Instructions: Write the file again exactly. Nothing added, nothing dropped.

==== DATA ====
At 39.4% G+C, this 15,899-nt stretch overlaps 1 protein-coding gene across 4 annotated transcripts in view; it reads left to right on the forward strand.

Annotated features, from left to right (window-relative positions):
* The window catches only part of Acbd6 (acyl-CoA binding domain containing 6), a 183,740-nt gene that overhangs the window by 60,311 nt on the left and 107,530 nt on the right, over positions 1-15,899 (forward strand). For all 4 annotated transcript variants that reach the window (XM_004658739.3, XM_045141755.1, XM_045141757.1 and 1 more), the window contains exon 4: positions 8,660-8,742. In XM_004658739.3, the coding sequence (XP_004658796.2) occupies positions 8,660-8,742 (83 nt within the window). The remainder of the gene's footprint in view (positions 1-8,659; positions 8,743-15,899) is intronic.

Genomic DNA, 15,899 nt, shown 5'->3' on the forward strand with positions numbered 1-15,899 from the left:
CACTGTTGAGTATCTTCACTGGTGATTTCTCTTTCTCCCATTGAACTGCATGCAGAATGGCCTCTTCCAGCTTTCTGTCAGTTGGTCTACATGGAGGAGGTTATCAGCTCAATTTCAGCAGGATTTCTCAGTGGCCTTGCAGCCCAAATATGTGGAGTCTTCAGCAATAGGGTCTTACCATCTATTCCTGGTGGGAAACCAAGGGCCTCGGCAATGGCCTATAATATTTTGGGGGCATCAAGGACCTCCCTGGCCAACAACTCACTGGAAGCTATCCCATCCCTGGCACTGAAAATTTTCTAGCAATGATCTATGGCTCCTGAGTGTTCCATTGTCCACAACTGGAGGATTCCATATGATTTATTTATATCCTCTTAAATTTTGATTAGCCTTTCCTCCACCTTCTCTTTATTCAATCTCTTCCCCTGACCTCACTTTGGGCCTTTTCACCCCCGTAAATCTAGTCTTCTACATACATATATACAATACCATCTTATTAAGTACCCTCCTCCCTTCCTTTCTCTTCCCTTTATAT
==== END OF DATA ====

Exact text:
At 39.4% G+C, this 15,899-nt stretch overlaps 1 protein-coding gene across 4 annotated transcripts in view; it reads left to right on the forward strand.

Annotated features, from left to right (window-relative positions):
* The window catches only part of Acbd6 (acyl-CoA binding domain containing 6), a 183,740-nt gene that overhangs the window by 60,311 nt on the left and 107,530 nt on the right, over positions 1-15,899 (forward strand). For all 4 annotated transcript variants that reach the window (XM_004658739.3, XM_045141755.1, XM_045141757.1 and 1 more), the window contains exon 4: positions 8,660-8,742. In XM_004658739.3, the coding sequence (XP_004658796.2) occupies positions 8,660-8,742 (83 nt within the window). The remainder of the gene's footprint in view (positions 1-8,659; positions 8,743-15,899) is intronic.

Genomic DNA, 15,899 nt, shown 5'->3' on the forward strand with positions numbered 1-15,899 from the left:
CACTGTTGAGTATCTTCACTGGTGATTTCTCTTTCTCCCATTGAACTGCATGCAGAATGGCCTCTTCCAGCTTTCTGTCAGTTGGTCTACATGGAGGAGGTTATCAGCTCAATTTCAGCAGGATTTCTCAGTGGCCTTGCAGCCCAAATATGTGGAGTCTTCAGCAATAGGGTCTTACCATCTATTCCTGGTGGGAAACCAAGGGCCTCGGCAATGGCCTATAATATTTTGGGGGCATCAAGGACCTCCCTGGCCAACAACTCACTGGAAGCTATCCCATCCCTGGCACTGAAAATTTTCTAGCAATGATCTATGGCTCCTGAGTGTTCCATTGTCCACAACTGGAGGATTCCATATGATTTATTTATATCCTCTTAAATTTTGATTAGCCTTTCCTCCACCTTCTCTTTATTCAATCTCTTCCCCTGACCTCACTTTGGGCCTTTTCACCCCCGTAAATCTAGTCTTCTACATACATATATACAATACCATCTTATTAAGTACCCTCCTCCCTTCCTTTCTCTTCCCTTTATAT